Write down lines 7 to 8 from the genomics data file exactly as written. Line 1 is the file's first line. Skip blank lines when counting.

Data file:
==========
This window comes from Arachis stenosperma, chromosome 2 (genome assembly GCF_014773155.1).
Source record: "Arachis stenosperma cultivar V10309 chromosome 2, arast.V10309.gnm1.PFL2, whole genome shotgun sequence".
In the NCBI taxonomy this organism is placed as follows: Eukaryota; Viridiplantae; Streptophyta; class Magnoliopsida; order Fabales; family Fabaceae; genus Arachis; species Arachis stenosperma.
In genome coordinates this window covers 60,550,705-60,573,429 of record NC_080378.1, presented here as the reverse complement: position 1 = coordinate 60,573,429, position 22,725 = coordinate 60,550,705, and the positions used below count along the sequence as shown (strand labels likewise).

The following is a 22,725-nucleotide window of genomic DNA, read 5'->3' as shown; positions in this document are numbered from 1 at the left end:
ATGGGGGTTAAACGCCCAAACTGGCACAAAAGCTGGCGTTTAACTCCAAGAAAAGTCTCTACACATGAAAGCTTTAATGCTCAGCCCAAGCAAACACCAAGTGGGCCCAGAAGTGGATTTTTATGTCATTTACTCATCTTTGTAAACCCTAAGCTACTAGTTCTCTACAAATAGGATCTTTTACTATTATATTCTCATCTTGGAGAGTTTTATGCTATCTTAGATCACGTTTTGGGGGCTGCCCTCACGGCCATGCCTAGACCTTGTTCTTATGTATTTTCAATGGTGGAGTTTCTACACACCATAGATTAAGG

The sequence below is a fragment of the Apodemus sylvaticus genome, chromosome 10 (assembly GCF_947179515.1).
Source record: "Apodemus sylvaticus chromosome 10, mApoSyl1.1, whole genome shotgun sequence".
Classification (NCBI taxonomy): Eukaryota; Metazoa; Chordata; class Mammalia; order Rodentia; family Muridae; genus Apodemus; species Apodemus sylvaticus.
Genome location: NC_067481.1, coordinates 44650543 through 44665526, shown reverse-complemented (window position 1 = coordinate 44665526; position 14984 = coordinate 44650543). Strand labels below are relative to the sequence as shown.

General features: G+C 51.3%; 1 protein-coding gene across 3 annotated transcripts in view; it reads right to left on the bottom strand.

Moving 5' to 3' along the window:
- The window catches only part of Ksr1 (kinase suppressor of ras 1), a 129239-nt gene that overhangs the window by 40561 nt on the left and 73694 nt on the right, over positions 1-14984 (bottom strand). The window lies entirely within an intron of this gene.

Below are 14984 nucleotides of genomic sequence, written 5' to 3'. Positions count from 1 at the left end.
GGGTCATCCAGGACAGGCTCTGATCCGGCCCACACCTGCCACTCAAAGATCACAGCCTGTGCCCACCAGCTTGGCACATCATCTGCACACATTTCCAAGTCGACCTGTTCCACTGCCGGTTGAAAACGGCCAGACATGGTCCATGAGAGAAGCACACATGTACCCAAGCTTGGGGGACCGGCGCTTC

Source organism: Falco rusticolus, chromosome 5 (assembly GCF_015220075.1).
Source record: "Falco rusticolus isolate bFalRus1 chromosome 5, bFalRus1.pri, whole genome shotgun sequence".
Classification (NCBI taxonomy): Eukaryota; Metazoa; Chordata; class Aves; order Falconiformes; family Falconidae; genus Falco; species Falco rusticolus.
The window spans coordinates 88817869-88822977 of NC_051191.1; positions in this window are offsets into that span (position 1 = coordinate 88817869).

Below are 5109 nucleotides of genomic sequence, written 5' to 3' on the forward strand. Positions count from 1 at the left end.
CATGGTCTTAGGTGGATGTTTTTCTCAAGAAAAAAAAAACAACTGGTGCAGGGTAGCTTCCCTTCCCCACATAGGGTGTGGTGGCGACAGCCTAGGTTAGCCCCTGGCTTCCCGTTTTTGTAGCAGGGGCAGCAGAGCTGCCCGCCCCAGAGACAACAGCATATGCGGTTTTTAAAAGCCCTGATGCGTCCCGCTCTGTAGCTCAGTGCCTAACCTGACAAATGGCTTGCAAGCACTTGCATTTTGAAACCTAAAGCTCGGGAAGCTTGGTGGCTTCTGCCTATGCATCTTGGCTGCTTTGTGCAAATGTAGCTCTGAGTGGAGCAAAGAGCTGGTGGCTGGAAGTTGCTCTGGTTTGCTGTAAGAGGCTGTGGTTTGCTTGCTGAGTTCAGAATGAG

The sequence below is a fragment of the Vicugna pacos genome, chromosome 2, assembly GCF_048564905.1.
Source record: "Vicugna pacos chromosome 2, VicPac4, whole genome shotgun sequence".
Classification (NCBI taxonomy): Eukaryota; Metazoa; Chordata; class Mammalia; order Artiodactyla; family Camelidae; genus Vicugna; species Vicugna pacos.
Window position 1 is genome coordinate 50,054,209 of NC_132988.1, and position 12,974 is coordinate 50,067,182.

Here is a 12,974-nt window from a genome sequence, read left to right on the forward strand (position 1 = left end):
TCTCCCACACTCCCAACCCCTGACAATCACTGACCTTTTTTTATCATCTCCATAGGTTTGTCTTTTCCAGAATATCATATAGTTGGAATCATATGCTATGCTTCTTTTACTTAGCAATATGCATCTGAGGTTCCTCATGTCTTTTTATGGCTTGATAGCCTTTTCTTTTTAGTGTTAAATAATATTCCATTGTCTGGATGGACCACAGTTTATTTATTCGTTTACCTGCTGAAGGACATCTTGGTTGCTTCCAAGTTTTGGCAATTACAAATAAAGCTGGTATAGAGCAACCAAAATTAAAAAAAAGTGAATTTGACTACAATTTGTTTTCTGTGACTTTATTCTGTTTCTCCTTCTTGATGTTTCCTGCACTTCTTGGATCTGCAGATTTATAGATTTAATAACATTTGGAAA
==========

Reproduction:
The sequence below is a fragment of the Apodemus sylvaticus genome, chromosome 10 (assembly GCF_947179515.1).
Source record: "Apodemus sylvaticus chromosome 10, mApoSyl1.1, whole genome shotgun sequence".